Madame D'houseville & The Modern Woman

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MADAME D'HOUSEVILLE & THE MODERN WOMAN Madame d'Houseville & The Modern Woman

Madame d'Houseville & The Modern Woman

Jean-Auguste-Dominique Ingres

Jean-Auguste-Dominique Ingres was the painter the modernists warned us against. Americans, in general, have never really warmed to him. He died at 86 in 1867--which means he did not live quite long enough to see the young impressionists change the art of Paris, which probably is just as well. Their triumph would have broken his heart. He was just what they were not. A gifted painter nowadays might expect a retrospective at the age of 28. The superbly gifted Ingres achieved success at last at 44. He was one of the first painters to study in museums, A portrait drawing, amazingly, took Ingres just four hours. But when polishing the details of a single canvas he was willing to spend years. Ingres portrait show seems not at all old-fashioned. Explode his contribution, break it into pieces, and you will see his legacy everywhere. Hollywood actors and magazine photographers have taken up his haughtiness. Vogue magazine has inherited his intense fascination with high-cost Parisian fashion. And his sense of pure geometry living independently in the messiness of life seems to point, in retrospect, to the cubism to come (Kempton, 1986).

Madame d'Housville

Madame de Stael was Madame d'Haussonville's grandmother and her own mother was the Duchesse de Broglie. The Broglies are imbedded in 19th-Century French history as demonstrations in proof of the habit that revolutions have of concluding with the triumph of the very class they set out to overthrow (Kempton, 1986).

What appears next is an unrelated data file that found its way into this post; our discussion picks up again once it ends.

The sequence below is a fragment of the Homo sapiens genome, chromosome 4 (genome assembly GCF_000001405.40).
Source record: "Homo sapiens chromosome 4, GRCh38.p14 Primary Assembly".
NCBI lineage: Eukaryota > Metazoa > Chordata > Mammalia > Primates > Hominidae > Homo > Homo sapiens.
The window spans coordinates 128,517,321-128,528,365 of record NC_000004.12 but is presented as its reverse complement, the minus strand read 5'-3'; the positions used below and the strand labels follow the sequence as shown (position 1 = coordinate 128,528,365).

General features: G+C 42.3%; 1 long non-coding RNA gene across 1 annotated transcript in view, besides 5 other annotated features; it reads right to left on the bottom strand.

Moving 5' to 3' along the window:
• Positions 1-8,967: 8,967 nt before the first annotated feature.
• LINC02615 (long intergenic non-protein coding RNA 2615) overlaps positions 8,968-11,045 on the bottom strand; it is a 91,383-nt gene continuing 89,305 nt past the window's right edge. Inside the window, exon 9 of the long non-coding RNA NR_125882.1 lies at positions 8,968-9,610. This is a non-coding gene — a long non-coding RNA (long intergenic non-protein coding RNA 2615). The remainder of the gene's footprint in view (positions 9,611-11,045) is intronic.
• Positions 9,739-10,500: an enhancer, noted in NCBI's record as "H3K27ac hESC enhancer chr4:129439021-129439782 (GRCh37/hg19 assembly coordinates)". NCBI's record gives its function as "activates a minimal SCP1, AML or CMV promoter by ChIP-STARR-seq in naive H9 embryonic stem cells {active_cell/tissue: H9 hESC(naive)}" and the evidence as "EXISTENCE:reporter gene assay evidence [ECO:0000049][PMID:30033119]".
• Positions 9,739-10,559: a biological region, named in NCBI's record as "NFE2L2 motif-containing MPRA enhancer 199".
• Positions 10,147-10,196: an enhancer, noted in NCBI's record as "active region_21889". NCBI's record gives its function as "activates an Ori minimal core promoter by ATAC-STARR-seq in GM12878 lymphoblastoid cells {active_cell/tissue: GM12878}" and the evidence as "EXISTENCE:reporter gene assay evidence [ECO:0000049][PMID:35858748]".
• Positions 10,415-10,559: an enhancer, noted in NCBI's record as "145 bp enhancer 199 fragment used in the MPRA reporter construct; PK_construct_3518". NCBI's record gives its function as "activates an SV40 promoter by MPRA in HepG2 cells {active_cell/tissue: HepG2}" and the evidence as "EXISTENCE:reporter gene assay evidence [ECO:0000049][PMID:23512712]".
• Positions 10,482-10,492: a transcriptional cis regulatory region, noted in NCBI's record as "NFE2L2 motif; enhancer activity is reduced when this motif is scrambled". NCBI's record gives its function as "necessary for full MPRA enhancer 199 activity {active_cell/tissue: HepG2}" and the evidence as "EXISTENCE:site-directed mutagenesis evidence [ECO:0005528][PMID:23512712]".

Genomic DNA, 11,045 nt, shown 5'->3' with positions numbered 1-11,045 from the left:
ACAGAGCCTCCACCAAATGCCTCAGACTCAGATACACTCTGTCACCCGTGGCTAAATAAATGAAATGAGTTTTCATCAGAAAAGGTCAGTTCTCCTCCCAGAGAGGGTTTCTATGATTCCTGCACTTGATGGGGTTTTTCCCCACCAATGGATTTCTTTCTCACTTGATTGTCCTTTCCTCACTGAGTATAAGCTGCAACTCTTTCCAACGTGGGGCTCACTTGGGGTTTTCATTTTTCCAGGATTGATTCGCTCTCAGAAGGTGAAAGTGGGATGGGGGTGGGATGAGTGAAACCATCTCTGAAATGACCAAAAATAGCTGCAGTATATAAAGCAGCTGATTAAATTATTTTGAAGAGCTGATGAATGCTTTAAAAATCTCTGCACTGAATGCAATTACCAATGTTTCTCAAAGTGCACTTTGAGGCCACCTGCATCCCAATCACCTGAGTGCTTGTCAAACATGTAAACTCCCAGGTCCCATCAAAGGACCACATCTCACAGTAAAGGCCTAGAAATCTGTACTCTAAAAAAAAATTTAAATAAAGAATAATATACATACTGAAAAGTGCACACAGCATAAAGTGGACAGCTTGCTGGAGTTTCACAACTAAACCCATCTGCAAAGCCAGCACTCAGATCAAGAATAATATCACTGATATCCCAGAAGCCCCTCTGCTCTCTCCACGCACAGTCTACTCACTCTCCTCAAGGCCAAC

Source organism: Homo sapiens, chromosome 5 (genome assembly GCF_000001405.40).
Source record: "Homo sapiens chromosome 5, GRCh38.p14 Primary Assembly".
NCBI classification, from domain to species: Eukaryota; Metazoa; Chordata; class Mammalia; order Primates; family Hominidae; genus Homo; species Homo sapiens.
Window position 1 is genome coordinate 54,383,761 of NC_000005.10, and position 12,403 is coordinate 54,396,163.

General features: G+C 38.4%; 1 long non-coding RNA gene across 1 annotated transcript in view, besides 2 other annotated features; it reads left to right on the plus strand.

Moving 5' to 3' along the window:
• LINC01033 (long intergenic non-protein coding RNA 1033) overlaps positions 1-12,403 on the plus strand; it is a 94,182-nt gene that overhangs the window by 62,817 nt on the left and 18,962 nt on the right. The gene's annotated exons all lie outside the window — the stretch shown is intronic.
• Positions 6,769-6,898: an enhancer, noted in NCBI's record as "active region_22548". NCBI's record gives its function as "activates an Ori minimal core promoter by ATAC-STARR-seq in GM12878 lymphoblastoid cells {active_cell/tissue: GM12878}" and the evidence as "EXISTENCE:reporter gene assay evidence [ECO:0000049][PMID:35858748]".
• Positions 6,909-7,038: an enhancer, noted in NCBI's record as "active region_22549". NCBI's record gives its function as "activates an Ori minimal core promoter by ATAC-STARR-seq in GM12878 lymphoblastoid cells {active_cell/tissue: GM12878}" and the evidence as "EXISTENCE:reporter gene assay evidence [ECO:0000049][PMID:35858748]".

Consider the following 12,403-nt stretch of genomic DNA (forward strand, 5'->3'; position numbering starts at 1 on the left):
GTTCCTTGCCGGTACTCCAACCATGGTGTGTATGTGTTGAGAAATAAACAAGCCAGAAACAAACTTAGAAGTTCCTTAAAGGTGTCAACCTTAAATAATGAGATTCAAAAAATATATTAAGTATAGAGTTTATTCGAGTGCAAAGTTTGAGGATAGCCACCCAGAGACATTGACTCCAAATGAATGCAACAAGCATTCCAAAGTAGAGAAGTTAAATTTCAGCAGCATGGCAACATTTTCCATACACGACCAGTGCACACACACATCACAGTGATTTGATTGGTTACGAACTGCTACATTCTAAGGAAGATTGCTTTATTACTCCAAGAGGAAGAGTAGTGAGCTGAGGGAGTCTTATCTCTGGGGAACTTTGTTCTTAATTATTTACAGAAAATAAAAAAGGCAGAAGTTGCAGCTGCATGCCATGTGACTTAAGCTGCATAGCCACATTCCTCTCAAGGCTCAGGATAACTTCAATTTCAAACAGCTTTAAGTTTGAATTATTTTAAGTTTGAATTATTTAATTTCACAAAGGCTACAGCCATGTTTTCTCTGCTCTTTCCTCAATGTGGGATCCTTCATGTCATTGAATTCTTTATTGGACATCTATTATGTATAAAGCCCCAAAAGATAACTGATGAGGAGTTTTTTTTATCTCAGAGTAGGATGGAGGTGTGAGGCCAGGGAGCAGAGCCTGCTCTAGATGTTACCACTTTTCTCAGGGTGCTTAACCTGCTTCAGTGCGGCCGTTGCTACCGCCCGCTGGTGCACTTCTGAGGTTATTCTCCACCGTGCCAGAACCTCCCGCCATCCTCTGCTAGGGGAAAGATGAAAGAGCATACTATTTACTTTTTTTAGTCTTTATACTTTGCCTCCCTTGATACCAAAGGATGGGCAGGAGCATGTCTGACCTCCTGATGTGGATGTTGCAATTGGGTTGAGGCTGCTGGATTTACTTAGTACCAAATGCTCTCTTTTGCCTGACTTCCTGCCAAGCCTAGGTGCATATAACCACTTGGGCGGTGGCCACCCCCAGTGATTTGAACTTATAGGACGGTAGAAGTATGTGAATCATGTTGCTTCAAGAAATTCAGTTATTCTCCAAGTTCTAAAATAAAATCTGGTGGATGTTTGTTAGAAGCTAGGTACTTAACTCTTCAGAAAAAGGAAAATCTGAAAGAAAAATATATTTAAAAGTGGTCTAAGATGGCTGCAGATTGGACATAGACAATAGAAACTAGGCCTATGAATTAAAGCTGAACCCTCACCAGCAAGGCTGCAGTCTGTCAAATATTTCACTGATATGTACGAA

There were revolutions and counter-revolutions and new-revolutions and, after each turn of the wheel, there was a Broglie and a d'Haussonville still at its top. Louise d'Haussonville's father, husband, brother and son were each a member of the French Academy and thus consecrated with the authority to blackball Balzac.

Her own artistic gifts were for displays of melancholia in its more romantic and high-born phases. The 20 of her watercolors the Frick has assembled run to scenes of women weeping beside drooping willows or on rose carpets in front of gold-leafed dressing tables. She flirted as across the dinner table with republican notions, and a cherished subject of her prose was Byron, to whom she was drawn possibly because he was a radical poet and probably because he was a radical Peer.

Not the least of her exhibition's delights is its catalogue, ...
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